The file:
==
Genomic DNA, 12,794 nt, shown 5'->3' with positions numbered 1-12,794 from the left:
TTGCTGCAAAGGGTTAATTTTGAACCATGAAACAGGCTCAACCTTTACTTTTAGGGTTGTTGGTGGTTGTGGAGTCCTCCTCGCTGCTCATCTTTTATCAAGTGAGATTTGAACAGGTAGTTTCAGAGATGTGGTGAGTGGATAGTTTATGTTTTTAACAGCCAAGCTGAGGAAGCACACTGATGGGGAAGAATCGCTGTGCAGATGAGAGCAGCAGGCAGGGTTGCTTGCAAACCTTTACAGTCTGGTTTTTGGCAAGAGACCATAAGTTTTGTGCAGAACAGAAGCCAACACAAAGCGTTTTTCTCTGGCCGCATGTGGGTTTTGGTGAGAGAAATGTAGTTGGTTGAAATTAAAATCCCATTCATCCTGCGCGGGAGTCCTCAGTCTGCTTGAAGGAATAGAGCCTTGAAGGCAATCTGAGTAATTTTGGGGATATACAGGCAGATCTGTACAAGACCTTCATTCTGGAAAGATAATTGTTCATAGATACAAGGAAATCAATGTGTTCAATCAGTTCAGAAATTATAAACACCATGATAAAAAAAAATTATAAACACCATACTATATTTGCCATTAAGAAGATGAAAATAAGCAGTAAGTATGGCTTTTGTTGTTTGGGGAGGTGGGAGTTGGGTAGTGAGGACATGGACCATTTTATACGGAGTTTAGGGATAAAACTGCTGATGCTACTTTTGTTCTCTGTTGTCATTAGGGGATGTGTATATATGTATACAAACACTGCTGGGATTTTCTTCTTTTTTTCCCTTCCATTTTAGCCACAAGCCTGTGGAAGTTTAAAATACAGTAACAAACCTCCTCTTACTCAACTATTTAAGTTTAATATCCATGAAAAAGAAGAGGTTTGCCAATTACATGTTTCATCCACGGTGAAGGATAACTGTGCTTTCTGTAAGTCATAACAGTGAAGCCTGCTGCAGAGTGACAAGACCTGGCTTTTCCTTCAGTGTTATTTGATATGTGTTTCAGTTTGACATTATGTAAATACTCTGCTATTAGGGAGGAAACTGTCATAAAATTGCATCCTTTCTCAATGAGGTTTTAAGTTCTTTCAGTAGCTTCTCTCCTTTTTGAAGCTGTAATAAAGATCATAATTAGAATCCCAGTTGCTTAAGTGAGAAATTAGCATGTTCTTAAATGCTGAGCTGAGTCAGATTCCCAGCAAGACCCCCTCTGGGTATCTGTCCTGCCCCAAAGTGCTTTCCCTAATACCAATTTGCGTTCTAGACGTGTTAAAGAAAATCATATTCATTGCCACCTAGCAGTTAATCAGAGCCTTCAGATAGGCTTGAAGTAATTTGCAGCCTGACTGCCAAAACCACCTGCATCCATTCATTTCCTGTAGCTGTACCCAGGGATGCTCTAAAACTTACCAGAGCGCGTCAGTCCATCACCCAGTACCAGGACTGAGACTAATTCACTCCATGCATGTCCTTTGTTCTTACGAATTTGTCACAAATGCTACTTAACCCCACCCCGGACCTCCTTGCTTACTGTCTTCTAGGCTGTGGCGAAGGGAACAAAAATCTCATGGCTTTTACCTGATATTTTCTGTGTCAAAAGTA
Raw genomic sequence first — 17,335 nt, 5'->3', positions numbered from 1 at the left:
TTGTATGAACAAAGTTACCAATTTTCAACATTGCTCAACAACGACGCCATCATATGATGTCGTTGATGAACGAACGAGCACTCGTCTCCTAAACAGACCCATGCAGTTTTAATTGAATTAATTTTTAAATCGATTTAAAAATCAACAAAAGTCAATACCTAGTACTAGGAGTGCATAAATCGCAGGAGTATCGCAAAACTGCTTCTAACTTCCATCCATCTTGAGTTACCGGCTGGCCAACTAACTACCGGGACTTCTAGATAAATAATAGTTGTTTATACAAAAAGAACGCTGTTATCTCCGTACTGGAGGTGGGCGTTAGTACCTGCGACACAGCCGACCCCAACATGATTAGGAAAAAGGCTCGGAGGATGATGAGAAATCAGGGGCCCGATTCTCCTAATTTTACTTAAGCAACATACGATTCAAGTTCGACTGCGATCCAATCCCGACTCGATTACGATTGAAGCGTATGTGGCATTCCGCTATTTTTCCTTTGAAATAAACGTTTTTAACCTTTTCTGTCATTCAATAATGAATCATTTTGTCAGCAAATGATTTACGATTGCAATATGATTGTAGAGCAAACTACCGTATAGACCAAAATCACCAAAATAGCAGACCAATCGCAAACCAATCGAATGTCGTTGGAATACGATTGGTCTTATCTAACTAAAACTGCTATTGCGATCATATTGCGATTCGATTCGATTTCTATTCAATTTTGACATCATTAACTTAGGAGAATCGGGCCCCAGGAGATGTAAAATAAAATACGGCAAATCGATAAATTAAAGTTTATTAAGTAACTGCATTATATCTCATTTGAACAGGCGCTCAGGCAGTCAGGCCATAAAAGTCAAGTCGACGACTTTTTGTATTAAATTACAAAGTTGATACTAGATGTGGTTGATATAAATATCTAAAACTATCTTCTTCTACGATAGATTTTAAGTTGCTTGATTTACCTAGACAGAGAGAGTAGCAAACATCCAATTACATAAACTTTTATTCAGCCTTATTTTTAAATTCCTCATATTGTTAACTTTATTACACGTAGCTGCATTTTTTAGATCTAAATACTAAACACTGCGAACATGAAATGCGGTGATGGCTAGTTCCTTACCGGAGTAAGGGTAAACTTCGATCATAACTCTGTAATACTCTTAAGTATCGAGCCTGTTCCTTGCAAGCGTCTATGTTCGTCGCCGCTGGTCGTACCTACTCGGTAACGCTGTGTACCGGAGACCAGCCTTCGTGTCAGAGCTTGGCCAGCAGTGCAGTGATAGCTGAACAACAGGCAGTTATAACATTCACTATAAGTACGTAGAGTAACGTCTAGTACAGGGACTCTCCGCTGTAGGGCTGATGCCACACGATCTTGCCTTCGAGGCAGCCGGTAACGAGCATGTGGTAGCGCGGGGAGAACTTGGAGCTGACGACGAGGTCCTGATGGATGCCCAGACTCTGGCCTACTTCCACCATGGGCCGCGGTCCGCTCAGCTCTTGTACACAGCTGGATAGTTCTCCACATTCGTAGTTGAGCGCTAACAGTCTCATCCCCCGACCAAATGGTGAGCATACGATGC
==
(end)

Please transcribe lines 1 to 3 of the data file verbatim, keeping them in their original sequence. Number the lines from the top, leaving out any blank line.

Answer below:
Genomic DNA, 12,794 nt, shown 5'->3' with positions numbered 1-12,794 from the left:
TTGCTGCAAAGGGTTAATTTTGAACCATGAAACAGGCTCAACCTTTACTTTTAGGGTTGTTGGTGGTTGTGGAGTCCTCCTCGCTGCTCATCTTTTATCAAGTGAGATTTGAACAGGTAGTTTCAGAGATGTGGTGAGTGGATAGTTTATGTTTTTAACAGCCAAGCTGAGGAAGCACACTGATGGGGAAGAATCGCTGTGCAGATGAGAGCAGCAGGCAGGGTTGCTTGCAAACCTTTACAGTCTGGTTTTTGGCAAGAGACCATAAGTTTTGTGCAGAACAGAAGCCAACACAAAGCGTTTTTCTCTGGCCGCATGTGGGTTTTGGTGAGAGAAATGTAGTTGGTTGAAATTAAAATCCCATTCATCCTGCGCGGGAGTCCTCAGTCTGCTTGAAGGAATAGAGCCTTGAAGGCAATCTGAGTAATTTTGGGGATATACAGGCAGATCTGTACAAGACCTTCATTCTGGAAAGATAATTGTTCATAGATACAAGGAAATCAATGTGTTCAATCAGTTCAGAAATTATAAACACCATGATAAAAAAAAATTATAAACACCATACTATATTTGCCATTAAGAAGATGAAAATAAGCAGTAAGTATGGCTTTTGTTGTTTGGGGAGGTGGGAGTTGGGTAGTGAGGACATGGACCATTTTATACGGAGTTTAGGGATAAAACTGCTGATGCTACTTTTGTTCTCTGTTGTCATTAGGGGATGTGTATATATGTATACAAACACTGCTGGGATTTTCTTCTTTTTTTCCCTTCCATTTTAGCCACAAGCCTGTGGAAGTTTAAAATACAGTAACAAACCTCCTCTTACTCAACTATTTAAGTTTAATATCCATGAAAAAGAAGAGGTTTGCCAATTACATGTTTCATCCACGGTGAAGGATAACTGTGCTTTCTGTAAGTCATAACAGTGAAGCCTGCTGCAGAGTGACAAGACCTGGCTTTTCCTTCAGTGTTATTTGATATGTGTTTCAGTTTGACATTATGTAAATACTCTGCTATTAGGGAGGAAACTGTCATAAAATTGCATCCTTTCTCAATGAGGTTTTAAGTTCTTTCAGTAGCTTCTCTCCTTTTTGAAGCTGTAATAAAGATCATAATTAGAATCCCAGTTGCTTAAGTGAGAAATTAGCATGTTCTTAAATGCTGAGCTGAGTCAGATTCCCAGCAAGACCCCCTCTGGGTATCTGTCCTGCCCCAAAGTGCTTTCCCTAATACCAATTTGCGTTCTAGACGTGTTAAAGAAAATCATATTCATTGCCACCTAGCAGTTAATCAGAGCCTTCAGATAGGCTTGAAGTAATTTGCAGCCTGACTGCCAAAACCACCTGCATCCATTCATTTCCTGTAGCTGTACCCAGGGATGCTCTAAAACTTACCAGAGCGCGTCAGTCCATCACCCAGTACCAGGACTGAGACTAATTCACTCCATGCATGTCCTTTGTTCTTACGAATTTGTCACAAATGCTACTTAACCCCACCCCGGACCTCCTTGCTTACTGTCTTCTAGGCTGTGGCGAAGGGAACAAAAATCTCATGGCTTTTACCTGATATTTTCTGTGTCAAAAGTA
Raw genomic sequence first — 17,335 nt, 5'->3', positions numbered from 1 at the left: